Decided now that the machine is useless unless these two broken cogs and broken cam can be repaired.  Of course they are the only plastic bits in the whole machine, and burred deep within the guts.  So it's time to take my Vintage Brother apart.

If I can get the bits out, I can either find a machinist who could make a new one out of metal (Hopefully not too expensive) or get some hard plastic, a mask and a lot of effort and make one myself.  

Taking the machine apart isn't that difficult a job.  The thing that takes the time is documenting where everything goes, what order it came out, keeping the screws in the right spots, &c.  If I didn't plan on putting it back together again, I could have this thing in pieces in 20 minutes.

Now this is where I need help.

I need to get this plastic cam off this main horizontal shaft here.  How?

Any advice on how to do this?

Tuesday, April 24, 2012

Vintage Sewing Machine - Brother Galaxie 221A - problem found and cleaning

The first thing to do when you get a used sewing machine is to clean it.  It's a painstaking job but will usually fix most problems.

This is a job I absolutely love.  Given the chance, I will spend hours cleaning lint and dust from each and every tooth of each and every cog.  Be it typewriter, sewing machine, or any mechanical device, I don't care.  There is something about obsessing over detail that puts me in a state of calmness.  I imagine that's what mediation is like.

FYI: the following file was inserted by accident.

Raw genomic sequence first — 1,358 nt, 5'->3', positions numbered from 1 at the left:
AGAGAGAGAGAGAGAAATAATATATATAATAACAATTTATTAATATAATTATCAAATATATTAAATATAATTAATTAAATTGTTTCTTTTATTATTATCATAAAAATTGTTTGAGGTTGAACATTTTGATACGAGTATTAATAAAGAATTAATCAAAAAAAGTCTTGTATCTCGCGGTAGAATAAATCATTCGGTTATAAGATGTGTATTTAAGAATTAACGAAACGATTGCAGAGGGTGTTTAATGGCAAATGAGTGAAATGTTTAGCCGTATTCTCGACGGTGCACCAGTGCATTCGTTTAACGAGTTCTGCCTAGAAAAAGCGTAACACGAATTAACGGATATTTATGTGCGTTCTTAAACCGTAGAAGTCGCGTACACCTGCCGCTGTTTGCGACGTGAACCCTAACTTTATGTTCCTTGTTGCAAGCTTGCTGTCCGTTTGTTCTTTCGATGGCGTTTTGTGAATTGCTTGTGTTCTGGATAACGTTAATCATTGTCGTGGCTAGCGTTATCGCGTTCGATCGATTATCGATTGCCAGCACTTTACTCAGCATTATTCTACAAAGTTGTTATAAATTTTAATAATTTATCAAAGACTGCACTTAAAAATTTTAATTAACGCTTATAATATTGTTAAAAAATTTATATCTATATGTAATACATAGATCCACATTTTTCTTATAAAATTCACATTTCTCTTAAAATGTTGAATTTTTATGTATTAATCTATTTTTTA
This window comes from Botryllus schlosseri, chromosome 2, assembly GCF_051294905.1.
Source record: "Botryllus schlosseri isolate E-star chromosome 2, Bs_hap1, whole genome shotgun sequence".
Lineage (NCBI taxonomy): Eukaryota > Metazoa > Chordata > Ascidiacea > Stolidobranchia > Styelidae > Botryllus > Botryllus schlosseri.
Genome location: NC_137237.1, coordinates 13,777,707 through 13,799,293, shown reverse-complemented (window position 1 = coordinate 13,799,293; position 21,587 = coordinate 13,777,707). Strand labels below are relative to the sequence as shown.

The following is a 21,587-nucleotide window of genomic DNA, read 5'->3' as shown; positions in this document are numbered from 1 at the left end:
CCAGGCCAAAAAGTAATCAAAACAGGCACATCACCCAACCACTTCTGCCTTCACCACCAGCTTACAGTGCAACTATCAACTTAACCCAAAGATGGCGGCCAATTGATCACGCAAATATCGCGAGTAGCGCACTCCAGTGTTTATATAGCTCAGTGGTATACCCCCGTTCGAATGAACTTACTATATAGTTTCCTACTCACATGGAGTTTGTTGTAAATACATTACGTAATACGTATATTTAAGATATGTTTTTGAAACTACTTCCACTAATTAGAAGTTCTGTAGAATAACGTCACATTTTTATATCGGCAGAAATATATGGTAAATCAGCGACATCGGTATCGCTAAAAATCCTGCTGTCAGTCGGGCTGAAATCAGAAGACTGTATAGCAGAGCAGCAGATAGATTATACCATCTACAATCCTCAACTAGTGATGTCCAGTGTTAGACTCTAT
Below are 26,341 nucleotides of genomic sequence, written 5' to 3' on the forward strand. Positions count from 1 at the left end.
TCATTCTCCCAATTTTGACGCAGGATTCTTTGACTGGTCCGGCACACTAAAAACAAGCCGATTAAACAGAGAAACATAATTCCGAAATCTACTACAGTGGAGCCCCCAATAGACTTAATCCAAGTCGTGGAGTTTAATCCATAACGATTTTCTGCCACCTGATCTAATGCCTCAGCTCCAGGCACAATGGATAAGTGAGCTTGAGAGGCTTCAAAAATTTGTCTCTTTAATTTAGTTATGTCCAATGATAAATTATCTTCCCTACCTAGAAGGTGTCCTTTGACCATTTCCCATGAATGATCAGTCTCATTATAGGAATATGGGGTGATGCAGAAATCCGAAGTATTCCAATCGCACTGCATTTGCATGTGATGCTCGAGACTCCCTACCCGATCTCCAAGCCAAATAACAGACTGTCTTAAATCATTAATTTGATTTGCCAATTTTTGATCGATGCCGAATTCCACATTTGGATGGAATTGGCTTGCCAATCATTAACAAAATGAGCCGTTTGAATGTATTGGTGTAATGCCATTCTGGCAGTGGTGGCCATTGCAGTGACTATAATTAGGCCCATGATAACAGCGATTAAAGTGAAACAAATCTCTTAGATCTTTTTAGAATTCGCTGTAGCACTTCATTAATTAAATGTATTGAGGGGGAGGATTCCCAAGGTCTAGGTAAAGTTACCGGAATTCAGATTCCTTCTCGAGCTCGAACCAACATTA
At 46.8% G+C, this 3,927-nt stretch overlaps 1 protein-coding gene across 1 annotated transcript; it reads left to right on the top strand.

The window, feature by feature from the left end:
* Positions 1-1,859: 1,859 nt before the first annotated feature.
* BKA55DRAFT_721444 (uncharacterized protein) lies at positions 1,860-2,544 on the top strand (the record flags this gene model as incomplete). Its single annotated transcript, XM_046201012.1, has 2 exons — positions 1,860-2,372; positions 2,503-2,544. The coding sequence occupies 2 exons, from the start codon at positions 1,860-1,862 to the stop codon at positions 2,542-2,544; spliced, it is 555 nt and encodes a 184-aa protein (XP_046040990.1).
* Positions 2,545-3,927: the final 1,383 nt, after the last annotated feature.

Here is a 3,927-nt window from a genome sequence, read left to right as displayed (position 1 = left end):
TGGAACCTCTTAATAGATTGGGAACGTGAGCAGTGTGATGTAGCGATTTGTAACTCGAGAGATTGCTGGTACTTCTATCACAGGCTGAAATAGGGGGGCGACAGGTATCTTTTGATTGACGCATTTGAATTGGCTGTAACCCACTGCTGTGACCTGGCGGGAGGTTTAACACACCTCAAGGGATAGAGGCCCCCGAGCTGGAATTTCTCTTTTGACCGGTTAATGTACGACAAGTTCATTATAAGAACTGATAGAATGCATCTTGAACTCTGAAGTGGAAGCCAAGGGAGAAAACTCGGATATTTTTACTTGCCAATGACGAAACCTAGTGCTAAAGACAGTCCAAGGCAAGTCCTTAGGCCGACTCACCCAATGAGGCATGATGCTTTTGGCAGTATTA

This Brother Galazie 221A has enough dust and guck in it to keep me happy for a month.  It spent it's life teaching sewing in the schools, but I don't think anyone ever bothered to learn how to oil or clean it.  You know something is odd when the bit you thought was metal turns out to be felt...over and over again.

I found this interesting panel on the underside of the machine.  It looked out of place, so I decided I needed to see what's in there.

Ewe!  Looks just like ear wax, don't it?

Grease.  Someone very thoughtfully provided a whole bunch of it.  What I did was cleaned off the gear and the parts of the grease that where black with bits of metal.  then redistributed the clean grease so that it generously covered everything that could possibly move.

While I'm slowly cleaning everything, I discovered what's wrong with the Zig Zag function.

See this plastic cog?

Broken.  There are two plastic cogs in the machine and both of them are broken.  This is putting the timing out.  Where on earth am I going to find replacement parts?  Who on earth thinks to make such an adorable machine (with goose shaped stitches) and then puts stupid plastic cogs that will wear out quickly?  Shakes head in dismay.

(edit to add: it's actually the hidden plastic cog that is making the zig zag timing off, but the damage is very similar)

The hunt for replacement parts begins!  Not sure if I want to keep cleaning this if I can't find the parts to get it fully functional.